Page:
June 11, 2013 — North Dakota has spent more than $52,000 defending a 2011 state law that restricts medication abortions, according to records obtained by the Associated Press, the AP/Atlanta Journal-Constitution reports (MacPherson, AP/Atlanta Journal-Constitution, 6/8).
The law was set to take effect in August 2011, but the Center for Reproductive Rights filed a lawsuit on behalf of the Fargo-based Red River Women's Clinic, arguing that the law unconstitutionally restricts abortion access for women. North Dakota District Judge Wickham Corwin blocked the law while the suit proceeded, and in April 2012 he announced he would strike it down as unconstitutional.
The law mandates that any drug used to induce abortion must meet FDA protocols and that its label is intended for use in abortion care. The law would prohibit the use of misoprostol -- one of the two drugs used in medication abortions -- because the drug is labeled for the treatment of stomach ulcers (Women's Health Policy Report, 6/3).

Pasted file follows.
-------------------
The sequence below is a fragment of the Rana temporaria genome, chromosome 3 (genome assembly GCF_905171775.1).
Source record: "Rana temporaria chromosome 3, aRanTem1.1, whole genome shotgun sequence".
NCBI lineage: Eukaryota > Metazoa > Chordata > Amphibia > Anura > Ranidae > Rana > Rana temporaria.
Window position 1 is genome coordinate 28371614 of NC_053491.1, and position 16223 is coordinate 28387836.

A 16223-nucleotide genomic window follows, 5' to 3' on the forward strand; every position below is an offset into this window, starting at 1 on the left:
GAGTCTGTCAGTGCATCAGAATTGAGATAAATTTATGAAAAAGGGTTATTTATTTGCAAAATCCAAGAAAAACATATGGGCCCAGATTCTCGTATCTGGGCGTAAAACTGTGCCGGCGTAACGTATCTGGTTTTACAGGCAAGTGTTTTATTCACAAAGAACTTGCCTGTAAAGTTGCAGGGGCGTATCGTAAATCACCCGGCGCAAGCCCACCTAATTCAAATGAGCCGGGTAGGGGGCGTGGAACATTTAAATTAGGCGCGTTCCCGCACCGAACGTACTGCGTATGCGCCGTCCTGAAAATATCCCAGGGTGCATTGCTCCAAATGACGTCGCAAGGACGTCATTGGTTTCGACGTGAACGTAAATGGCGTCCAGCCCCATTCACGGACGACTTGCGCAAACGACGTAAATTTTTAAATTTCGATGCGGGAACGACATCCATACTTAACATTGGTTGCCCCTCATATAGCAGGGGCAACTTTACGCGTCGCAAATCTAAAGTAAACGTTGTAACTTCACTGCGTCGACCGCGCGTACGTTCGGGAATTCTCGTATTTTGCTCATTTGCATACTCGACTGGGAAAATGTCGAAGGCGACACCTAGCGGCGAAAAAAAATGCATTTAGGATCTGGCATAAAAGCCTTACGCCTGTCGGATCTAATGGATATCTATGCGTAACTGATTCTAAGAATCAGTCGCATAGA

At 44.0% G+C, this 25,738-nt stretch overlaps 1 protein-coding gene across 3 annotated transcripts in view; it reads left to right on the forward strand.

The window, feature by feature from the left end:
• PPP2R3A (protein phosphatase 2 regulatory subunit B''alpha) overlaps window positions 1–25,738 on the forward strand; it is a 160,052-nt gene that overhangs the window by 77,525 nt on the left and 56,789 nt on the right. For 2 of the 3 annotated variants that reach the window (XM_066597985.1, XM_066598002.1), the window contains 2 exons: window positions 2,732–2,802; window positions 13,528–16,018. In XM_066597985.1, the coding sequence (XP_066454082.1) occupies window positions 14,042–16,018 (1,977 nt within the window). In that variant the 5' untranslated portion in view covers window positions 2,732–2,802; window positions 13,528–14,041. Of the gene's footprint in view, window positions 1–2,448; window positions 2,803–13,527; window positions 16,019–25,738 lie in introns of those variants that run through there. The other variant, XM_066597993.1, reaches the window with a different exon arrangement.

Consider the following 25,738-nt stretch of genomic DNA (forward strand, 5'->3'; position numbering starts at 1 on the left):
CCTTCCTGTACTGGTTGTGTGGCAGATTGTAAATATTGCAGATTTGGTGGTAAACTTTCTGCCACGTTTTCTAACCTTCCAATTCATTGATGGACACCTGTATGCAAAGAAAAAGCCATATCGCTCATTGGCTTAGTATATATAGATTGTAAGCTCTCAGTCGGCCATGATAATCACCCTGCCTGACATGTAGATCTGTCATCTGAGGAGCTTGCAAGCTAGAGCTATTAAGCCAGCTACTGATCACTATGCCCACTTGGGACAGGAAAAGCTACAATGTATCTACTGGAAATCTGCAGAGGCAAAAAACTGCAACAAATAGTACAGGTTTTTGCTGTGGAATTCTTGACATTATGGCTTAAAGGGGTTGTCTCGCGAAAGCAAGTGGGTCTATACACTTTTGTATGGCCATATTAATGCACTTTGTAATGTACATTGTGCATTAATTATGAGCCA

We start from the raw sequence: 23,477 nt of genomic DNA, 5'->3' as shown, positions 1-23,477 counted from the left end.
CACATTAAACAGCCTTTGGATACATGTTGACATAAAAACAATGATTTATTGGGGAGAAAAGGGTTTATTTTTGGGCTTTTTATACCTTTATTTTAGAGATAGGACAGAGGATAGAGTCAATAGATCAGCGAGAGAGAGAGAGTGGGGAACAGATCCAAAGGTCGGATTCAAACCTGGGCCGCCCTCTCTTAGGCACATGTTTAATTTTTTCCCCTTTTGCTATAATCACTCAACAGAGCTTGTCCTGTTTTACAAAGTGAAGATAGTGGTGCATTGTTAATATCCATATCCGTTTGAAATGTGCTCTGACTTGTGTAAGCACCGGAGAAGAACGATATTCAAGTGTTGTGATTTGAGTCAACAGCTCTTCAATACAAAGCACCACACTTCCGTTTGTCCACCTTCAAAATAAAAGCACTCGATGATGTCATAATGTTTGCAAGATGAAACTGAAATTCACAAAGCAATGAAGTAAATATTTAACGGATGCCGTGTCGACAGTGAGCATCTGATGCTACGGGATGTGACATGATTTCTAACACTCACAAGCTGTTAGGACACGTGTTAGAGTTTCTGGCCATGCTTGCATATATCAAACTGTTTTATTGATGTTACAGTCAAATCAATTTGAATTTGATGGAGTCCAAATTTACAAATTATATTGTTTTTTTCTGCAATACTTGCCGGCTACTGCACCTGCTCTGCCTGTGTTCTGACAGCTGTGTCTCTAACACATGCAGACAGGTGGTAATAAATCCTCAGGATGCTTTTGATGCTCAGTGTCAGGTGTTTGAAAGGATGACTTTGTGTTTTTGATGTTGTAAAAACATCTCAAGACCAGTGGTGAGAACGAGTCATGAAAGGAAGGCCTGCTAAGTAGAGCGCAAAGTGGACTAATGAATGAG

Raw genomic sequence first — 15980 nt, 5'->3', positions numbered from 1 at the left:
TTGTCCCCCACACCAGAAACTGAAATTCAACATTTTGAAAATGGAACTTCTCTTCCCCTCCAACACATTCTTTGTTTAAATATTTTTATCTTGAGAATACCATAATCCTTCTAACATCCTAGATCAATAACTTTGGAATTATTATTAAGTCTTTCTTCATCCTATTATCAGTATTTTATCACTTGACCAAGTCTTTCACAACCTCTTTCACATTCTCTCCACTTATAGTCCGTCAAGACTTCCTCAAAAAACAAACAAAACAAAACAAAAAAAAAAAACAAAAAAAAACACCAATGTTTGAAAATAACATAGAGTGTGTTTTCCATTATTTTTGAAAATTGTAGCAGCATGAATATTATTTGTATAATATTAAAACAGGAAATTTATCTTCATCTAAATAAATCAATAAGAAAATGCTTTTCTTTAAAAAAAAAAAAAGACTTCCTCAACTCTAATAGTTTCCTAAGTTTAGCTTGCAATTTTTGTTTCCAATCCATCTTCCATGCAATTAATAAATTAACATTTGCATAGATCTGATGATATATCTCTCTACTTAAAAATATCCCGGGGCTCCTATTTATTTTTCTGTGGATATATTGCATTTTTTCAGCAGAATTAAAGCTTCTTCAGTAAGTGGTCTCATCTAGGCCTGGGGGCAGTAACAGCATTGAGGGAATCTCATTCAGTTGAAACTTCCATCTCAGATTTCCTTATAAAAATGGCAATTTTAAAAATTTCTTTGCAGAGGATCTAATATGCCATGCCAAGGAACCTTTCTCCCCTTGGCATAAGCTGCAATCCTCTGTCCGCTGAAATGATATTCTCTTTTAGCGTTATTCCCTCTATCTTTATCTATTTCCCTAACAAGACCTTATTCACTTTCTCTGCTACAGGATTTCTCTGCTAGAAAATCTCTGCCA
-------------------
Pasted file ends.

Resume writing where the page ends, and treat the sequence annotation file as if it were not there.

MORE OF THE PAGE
State Spending Details
State records show that Donna Harrison -- president of the American Association of Pro-Life Obstetricians and Gynecologists -- billed North Dakota more than $49,000 for her testimony in defense of the law at an April hearing.
The state attorney general's office on Tuesday is expected to request $30,000 from the state's Emergency Commission to help cover the costs of the lawsuit.
In anticipation of future lawsuits, the North Dakota Legislature has allocated $400,000 requested by Attorney General Wayne Stenehjem (R) to defend against lawsuits challenging antiabortion-rights laws passed this year, including a measure (HB 1456) that prohibits abortions once a fetal heartbeat is detectable (AP/Atlanta Journal-Constitution, 6/8).